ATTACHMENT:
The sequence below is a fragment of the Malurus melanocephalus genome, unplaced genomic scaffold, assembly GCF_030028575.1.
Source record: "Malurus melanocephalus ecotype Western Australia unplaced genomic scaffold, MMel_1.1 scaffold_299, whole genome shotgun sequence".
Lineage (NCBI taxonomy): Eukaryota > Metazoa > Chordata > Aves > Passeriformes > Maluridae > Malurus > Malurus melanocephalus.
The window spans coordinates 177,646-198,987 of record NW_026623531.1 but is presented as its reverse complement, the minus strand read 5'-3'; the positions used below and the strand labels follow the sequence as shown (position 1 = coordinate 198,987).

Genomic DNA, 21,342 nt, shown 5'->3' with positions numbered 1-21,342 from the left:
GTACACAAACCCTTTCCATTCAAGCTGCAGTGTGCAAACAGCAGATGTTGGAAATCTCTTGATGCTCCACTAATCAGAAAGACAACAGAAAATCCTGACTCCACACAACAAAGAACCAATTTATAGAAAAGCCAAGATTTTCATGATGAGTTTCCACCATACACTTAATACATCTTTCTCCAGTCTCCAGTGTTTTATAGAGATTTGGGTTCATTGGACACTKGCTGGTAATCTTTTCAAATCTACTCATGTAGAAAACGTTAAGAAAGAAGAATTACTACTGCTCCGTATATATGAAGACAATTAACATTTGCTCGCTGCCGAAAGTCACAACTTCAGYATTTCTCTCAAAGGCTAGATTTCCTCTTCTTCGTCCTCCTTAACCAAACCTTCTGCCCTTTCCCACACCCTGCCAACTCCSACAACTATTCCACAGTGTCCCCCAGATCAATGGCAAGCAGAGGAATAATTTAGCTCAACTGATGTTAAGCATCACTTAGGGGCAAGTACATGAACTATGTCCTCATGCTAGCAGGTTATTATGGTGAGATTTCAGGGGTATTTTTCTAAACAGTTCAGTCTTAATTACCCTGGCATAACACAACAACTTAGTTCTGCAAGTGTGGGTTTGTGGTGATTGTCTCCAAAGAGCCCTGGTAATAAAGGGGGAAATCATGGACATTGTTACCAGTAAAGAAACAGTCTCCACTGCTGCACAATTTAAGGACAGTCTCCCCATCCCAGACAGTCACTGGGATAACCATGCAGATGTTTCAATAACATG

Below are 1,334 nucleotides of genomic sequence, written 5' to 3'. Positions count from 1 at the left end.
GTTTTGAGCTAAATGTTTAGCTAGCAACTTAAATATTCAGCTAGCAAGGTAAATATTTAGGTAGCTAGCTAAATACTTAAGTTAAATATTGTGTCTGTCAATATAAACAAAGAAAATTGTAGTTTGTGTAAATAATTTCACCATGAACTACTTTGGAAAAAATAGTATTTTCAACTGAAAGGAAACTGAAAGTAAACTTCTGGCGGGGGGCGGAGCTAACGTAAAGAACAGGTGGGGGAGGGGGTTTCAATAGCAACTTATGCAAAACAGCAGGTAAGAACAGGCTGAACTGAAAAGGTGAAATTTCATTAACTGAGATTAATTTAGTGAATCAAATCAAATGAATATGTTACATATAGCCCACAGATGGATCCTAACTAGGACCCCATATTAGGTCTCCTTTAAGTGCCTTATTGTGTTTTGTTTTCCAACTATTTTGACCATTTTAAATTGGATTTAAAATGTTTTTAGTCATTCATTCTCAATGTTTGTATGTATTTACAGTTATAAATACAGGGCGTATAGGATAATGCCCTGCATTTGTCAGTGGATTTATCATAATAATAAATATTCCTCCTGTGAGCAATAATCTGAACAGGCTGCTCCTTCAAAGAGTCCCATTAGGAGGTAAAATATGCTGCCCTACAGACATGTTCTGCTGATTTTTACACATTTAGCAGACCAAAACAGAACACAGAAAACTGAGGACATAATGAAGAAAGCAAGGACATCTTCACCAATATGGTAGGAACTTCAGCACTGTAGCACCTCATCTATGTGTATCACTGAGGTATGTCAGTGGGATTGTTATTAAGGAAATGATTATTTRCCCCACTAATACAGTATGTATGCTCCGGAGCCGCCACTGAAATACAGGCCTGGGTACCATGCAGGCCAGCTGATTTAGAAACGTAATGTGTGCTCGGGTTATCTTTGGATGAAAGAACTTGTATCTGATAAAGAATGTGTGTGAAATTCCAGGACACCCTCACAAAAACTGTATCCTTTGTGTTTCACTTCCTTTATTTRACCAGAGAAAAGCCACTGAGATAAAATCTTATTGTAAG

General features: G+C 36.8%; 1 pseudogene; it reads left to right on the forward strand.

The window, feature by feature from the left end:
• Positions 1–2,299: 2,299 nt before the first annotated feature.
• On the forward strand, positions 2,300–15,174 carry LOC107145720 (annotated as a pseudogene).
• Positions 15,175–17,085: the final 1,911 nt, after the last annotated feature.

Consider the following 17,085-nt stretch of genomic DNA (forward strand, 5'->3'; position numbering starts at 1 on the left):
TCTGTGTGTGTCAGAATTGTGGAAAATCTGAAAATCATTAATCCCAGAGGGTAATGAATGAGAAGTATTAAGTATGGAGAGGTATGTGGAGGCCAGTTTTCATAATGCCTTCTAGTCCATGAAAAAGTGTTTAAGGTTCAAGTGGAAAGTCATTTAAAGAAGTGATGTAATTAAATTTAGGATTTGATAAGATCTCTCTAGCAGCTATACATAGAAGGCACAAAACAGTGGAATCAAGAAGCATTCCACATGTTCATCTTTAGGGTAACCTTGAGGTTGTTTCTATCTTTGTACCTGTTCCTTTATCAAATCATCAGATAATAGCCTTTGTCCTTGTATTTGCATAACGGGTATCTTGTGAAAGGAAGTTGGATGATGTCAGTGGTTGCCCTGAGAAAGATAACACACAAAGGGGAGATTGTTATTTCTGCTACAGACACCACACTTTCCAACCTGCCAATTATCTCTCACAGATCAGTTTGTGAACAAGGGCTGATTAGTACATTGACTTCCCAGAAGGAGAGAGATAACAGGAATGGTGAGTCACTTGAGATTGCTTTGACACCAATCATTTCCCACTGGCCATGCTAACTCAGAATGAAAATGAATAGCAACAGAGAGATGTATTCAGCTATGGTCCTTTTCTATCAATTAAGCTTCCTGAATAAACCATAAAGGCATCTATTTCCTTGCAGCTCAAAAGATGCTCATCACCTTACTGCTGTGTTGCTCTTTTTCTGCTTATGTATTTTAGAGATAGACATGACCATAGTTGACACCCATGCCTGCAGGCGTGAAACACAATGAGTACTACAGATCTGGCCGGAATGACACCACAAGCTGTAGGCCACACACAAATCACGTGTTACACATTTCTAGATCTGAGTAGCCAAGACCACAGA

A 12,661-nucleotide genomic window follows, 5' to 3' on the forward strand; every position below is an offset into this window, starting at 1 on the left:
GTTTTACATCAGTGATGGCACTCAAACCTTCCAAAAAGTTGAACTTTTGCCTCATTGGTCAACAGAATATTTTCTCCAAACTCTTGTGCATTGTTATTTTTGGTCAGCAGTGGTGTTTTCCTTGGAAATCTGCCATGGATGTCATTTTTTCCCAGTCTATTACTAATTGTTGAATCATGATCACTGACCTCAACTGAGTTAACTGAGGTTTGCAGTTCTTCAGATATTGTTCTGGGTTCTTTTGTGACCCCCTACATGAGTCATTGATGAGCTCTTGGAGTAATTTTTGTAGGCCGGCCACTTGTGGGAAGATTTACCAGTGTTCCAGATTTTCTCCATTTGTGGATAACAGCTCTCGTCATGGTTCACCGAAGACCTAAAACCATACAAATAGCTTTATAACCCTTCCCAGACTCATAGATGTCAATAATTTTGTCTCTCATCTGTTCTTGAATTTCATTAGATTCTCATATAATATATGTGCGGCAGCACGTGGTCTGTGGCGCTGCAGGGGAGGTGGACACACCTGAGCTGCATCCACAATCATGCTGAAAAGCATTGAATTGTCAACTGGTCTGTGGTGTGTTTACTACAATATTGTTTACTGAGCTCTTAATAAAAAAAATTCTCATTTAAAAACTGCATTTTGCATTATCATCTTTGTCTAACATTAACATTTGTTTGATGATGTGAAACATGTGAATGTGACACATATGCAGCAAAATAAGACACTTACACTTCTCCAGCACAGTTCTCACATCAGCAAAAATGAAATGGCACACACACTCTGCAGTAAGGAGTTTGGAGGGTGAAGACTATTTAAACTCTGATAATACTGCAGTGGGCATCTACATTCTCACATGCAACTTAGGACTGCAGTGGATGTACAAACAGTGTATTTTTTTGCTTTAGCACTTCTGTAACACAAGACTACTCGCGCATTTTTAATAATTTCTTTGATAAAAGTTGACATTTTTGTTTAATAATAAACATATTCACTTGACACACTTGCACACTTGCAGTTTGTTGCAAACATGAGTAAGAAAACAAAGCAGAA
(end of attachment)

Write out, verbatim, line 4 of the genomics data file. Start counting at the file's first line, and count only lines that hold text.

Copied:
The window spans coordinates 177,646-198,987 of record NW_026623531.1 but is presented as its reverse complement, the minus strand read 5'-3'; the positions used below and the strand labels follow the sequence as shown (position 1 = coordinate 198,987).